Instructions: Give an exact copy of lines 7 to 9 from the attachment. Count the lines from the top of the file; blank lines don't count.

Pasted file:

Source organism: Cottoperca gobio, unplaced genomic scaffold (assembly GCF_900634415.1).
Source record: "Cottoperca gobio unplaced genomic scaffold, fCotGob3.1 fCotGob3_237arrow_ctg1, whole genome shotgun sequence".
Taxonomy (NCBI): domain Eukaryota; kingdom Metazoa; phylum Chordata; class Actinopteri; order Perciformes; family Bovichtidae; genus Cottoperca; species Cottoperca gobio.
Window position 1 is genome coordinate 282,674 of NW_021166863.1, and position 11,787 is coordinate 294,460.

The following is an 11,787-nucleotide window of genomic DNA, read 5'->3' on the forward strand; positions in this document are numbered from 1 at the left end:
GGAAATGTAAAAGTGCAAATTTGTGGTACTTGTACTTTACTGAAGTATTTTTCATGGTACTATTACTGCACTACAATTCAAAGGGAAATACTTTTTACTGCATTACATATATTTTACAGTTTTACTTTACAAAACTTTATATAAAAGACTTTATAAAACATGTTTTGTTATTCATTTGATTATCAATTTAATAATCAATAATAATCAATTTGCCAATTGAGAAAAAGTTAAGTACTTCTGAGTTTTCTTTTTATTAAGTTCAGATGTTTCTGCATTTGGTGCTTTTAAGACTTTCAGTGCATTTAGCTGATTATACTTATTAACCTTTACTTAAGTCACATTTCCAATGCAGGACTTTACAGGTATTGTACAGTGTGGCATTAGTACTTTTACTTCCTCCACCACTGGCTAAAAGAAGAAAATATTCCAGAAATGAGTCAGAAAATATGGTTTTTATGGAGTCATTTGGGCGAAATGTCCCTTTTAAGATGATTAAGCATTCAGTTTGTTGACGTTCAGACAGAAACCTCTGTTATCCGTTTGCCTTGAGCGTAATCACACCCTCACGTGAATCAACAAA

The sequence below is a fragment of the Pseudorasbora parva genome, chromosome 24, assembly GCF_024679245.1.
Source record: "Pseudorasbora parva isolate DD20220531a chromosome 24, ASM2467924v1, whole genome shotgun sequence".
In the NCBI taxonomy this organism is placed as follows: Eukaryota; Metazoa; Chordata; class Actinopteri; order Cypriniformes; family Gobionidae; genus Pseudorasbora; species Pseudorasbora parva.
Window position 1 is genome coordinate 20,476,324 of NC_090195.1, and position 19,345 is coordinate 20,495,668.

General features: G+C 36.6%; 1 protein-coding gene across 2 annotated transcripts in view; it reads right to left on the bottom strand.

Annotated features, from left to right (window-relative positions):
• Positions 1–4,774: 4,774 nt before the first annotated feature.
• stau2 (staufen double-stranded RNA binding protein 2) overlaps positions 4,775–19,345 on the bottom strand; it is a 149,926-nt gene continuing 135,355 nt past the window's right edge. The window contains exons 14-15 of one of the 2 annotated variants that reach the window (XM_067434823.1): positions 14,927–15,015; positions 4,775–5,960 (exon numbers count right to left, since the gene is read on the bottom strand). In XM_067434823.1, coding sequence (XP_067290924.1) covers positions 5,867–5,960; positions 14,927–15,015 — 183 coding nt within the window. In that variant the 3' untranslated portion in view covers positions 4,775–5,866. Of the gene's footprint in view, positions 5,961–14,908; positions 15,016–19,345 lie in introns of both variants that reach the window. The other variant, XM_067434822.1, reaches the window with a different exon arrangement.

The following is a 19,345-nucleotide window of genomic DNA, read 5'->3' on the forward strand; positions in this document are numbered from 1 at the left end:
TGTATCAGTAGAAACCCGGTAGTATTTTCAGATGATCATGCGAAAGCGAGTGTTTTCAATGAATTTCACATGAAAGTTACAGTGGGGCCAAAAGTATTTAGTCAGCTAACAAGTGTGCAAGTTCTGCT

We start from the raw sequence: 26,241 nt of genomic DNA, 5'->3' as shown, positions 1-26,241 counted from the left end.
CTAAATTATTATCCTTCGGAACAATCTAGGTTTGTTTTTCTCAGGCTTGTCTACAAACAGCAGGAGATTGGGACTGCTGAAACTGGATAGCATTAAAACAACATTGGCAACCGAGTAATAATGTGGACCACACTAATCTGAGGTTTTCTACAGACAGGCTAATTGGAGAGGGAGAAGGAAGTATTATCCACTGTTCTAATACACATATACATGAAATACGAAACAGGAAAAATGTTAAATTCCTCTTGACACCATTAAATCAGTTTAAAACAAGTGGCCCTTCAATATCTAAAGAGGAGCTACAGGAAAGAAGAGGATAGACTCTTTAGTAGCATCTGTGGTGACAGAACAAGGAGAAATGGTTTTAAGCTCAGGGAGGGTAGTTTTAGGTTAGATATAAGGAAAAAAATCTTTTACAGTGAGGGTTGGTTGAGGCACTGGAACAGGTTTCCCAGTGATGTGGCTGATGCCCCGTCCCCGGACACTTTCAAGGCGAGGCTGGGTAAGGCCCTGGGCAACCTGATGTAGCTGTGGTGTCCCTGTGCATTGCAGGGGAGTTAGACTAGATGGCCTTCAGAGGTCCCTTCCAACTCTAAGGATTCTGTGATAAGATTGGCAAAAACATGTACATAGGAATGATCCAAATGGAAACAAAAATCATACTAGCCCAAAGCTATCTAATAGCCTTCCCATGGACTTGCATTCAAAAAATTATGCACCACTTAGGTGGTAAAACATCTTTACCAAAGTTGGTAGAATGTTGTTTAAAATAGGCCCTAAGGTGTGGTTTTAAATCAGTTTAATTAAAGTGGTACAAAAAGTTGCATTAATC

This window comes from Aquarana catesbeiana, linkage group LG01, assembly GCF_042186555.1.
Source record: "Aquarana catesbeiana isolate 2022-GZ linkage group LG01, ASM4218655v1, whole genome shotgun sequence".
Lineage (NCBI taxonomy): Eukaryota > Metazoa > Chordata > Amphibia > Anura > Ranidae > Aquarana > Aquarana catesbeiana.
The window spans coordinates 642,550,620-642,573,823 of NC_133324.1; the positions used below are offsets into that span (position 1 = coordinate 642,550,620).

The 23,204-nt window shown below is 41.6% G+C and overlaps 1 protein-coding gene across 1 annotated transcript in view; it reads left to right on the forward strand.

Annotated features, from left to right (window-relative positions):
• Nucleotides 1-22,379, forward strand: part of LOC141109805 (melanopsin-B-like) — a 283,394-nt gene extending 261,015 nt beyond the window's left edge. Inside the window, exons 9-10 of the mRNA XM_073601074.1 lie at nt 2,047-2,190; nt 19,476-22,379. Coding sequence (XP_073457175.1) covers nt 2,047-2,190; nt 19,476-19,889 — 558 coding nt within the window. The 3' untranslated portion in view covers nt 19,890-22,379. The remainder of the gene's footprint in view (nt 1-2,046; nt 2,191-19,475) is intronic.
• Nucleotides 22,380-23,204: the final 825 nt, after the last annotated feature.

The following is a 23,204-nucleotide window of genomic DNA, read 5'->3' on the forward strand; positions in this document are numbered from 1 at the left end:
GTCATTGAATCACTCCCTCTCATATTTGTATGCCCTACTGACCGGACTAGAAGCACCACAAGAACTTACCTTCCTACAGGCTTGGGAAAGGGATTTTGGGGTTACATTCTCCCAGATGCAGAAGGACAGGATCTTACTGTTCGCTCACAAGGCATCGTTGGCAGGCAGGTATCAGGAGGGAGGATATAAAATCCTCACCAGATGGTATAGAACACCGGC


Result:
The sequence below is a fragment of the Pseudorasbora parva genome, chromosome 24, assembly GCF_024679245.1.
Source record: "Pseudorasbora parva isolate DD20220531a chromosome 24, ASM2467924v1, whole genome shotgun sequence".
In the NCBI taxonomy this organism is placed as follows: Eukaryota; Metazoa; Chordata; class Actinopteri; order Cypriniformes; family Gobionidae; genus Pseudorasbora; species Pseudorasbora parva.